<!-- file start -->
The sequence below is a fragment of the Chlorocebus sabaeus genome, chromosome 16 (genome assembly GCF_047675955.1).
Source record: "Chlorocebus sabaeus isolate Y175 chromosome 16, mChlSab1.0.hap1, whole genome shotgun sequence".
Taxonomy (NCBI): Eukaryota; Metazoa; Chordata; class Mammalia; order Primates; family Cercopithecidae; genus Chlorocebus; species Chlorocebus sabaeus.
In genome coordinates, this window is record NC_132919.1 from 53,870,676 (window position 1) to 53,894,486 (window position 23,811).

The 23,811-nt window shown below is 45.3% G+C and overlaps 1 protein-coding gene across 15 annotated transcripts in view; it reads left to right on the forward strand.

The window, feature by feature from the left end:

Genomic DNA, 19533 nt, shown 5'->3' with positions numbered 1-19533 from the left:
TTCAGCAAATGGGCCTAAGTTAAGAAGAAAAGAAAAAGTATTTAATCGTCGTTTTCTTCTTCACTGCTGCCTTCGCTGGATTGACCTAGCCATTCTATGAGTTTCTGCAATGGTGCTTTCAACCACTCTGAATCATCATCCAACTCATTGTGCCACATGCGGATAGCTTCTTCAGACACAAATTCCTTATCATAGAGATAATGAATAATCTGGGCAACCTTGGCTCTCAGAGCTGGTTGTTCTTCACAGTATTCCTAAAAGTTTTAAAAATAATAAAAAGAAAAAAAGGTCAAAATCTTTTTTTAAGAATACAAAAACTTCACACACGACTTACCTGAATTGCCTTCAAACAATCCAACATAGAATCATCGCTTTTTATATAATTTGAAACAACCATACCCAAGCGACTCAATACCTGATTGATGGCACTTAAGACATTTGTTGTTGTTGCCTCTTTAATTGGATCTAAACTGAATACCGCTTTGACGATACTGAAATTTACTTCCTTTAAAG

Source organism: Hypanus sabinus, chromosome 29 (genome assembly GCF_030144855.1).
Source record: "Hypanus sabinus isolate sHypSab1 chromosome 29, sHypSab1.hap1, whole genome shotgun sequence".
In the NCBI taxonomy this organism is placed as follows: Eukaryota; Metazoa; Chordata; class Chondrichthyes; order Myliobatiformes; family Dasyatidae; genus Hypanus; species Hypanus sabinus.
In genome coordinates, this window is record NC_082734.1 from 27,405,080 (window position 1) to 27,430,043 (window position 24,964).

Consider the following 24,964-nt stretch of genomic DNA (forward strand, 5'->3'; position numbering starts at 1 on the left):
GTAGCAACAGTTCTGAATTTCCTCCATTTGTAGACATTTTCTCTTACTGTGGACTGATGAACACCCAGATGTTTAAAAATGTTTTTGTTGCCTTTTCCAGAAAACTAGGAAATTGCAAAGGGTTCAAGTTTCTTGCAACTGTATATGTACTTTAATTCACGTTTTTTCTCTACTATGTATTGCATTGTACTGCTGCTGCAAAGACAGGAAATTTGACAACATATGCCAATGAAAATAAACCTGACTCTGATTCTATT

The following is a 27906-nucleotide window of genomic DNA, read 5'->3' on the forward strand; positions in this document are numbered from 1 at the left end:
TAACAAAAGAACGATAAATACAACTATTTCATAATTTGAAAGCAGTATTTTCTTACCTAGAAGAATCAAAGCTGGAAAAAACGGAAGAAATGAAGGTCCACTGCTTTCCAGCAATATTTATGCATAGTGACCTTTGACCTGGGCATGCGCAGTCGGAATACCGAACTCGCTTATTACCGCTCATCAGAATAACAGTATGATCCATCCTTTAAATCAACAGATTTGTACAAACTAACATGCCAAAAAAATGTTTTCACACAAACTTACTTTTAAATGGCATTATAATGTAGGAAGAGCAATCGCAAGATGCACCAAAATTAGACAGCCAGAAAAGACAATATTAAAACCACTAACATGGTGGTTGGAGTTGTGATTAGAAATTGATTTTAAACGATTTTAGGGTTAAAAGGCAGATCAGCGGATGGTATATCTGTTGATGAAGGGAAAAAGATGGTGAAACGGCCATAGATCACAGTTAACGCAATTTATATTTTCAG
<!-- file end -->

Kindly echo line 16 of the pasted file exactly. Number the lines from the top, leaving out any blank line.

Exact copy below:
TAACAAAAGAACGATAAATACAACTATTTCATAATTTGAAAGCAGTATTTTCTTACCTAGAAGAATCAAAGCTGGAAAAAACGGAAGAAATGAAGGTCCACTGCTTTCCAGCAATATTTATGCATAGTGACCTTTGACCTGGGCATGCGCAGTCGGAATACCGAACTCGCTTATTACCGCTCATCAGAATAACAGTATGATCCATCCTTTAAATCAACAGATTTGTACAAACTAACATGCCAAAAAAATGTTTTCACACAAACTTACTTTTAAATGGCATTATAATGTAGGAAGAGCAATCGCAAGATGCACCAAAATTAGACAGCCAGAAAAGACAATATTAAAACCACTAACATGGTGGTTGGAGTTGTGATTAGAAATTGATTTTAAACGATTTTAGGGTTAAAAGGCAGATCAGCGGATGGTATATCTGTTGATGAAGGGAAAAAGATGGTGAAACGGCCATAGATCACAGTTAACGCAATTTATATTTTCAG